Modern concrete dams are equipped with various monitoring devices, such as strain gauges, osmometers, and thermometers installed at key points, to monitor performance indicators such as deformation, cracks, and stress [9]. By analyzing the data collected from these devices, the running status of the dam can be assessed. Deformation, in particular, is a crucial indicator for evaluating dam safety performance as it comprehensively reflects the dam’s stability [10]. By establishing a corresponding prediction model and mining the inherent laws of deformation data, the current situation of the dam can be accurately assessed, and the development trend can be predicted. This approach allows for the timely identification of hidden dangers and the implementation of appropriate measures to prevent catastrophic failures.
During the displacement acquisition process, various factors can introduce noise in the displacement collection, which can seriously affect the quality of the displacement data and lead to misjudgment of the dam’s state by regulators [11]. Therefore, noise removal is an essential step in displacement pretreatment. Although Fourier analysis is a traditional denoising method, it is ineffective for nonstationary signals such as displacement. Therefore, wavelet analysis is used to denoise the signal. Wavelet denoising involves decomposing the original signal, applying a threshold, and reconstructing the signal [12]. In the wavelet denoising process, the choice of threshold function is significant, and the hard or soft threshold function is commonly employed. However, using a hard threshold function for denoising can lead to large variances in the denoised outcomes, while using a soft threshold function can result in the loss of some high-frequency information when reducing the coefficients of wavelet with large absolute value [13]. To overcome the shortcomings of the above threshold functions, this paper proposes using the Garrot function proposed by Gao as a new threshold function. This method effectively improves the noise reduction effect [14].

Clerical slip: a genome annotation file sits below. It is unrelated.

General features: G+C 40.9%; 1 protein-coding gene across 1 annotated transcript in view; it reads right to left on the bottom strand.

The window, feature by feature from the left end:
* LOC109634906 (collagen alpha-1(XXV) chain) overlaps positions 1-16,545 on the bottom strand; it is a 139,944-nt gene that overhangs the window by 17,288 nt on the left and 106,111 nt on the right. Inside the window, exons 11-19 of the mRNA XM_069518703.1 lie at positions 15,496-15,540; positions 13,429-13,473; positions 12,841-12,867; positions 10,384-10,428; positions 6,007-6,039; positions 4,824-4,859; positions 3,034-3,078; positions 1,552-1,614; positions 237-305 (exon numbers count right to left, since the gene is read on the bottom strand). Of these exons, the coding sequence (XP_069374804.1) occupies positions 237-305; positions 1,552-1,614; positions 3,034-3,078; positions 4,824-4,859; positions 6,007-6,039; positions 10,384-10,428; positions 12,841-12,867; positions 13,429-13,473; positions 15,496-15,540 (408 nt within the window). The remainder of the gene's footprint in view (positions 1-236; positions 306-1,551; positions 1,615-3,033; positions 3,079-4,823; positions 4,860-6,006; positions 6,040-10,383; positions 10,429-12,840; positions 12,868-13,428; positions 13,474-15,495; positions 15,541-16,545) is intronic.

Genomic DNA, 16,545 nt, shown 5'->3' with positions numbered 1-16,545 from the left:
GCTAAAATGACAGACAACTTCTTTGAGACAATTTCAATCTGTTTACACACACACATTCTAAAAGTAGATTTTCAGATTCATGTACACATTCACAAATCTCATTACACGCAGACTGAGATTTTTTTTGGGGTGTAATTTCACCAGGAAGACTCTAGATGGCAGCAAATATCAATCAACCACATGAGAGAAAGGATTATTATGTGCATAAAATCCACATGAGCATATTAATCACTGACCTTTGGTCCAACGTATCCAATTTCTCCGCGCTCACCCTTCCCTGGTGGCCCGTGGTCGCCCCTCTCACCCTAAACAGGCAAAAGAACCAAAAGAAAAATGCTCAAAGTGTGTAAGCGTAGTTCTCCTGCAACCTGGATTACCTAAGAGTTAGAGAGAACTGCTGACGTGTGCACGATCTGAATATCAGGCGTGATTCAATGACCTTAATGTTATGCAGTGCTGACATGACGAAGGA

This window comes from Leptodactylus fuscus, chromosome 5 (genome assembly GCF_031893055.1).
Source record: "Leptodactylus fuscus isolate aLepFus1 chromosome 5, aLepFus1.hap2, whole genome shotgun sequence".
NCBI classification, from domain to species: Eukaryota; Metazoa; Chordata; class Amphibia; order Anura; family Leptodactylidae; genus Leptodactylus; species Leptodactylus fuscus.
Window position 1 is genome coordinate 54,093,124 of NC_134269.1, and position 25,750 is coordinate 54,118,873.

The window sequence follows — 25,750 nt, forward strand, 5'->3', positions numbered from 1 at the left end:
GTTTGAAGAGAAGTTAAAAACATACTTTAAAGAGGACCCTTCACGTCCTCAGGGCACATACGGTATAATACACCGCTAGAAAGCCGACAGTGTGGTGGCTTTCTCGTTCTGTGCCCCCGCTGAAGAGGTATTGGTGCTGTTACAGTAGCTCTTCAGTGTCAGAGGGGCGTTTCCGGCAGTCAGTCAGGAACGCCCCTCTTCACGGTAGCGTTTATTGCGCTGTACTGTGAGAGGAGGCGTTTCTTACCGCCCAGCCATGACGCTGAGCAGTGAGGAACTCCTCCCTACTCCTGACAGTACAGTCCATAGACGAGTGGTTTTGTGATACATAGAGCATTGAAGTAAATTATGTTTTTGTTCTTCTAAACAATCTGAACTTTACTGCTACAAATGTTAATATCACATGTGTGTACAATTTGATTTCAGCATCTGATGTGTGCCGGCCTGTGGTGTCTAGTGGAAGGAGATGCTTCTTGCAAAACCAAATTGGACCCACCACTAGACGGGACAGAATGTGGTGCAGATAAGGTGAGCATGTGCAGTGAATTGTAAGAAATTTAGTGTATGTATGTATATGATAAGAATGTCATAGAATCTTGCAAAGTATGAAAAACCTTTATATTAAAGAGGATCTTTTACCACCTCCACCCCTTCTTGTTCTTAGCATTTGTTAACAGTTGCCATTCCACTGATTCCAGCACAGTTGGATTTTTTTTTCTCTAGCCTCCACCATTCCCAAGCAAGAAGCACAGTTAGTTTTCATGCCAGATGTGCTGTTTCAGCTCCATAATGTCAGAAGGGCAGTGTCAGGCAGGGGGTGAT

To ensure dam safety, it is necessary to establish data-based predictive models that calculate the dependent variable under water, road, gravity load, and other loads. These models compare the forecast value with the monitoring value to evaluate the running state of the dam under the current load. However, prediction models based on mechanistic principles may not be very accurate due to the uncertainty of parameters [15]. On the other hand, statistical models are easy to implement but do not consider the dam’s physical properties and foundation. According to statistical methods, the dam deformation monitoring model usually has three effects [1]: water pressure component, temperature component, and aging component. To date, a variety of powerful predictive models have been applied in many areas of science and engineering. Ma [16] increased the efficiency in slope stability analysis by using MKRVM. Li [17] applied RSCART to conduct landslide sensitivity analysis. Bui [18] used ANFIS for flood susceptibility. Of course, many intelligent algorithms are also applied to the field of deformation prediction. Hu [19] developed LSTM model to predict the settlement of o concrete-face rockfill dams. Chen [20] used SVM to predict dam deformation. Najafzadeh [21] applied a multiple-kernel SVM to estimation of water quality. Kang [22] simulated temperature effect on dam with kernel learning machines. However, the existing models do not consider the impact of noise on data, which limits the improvement of fitting accuracy and reliability. In addition, given the outliers in the data, the prediction effect of some models with low robustness is poor.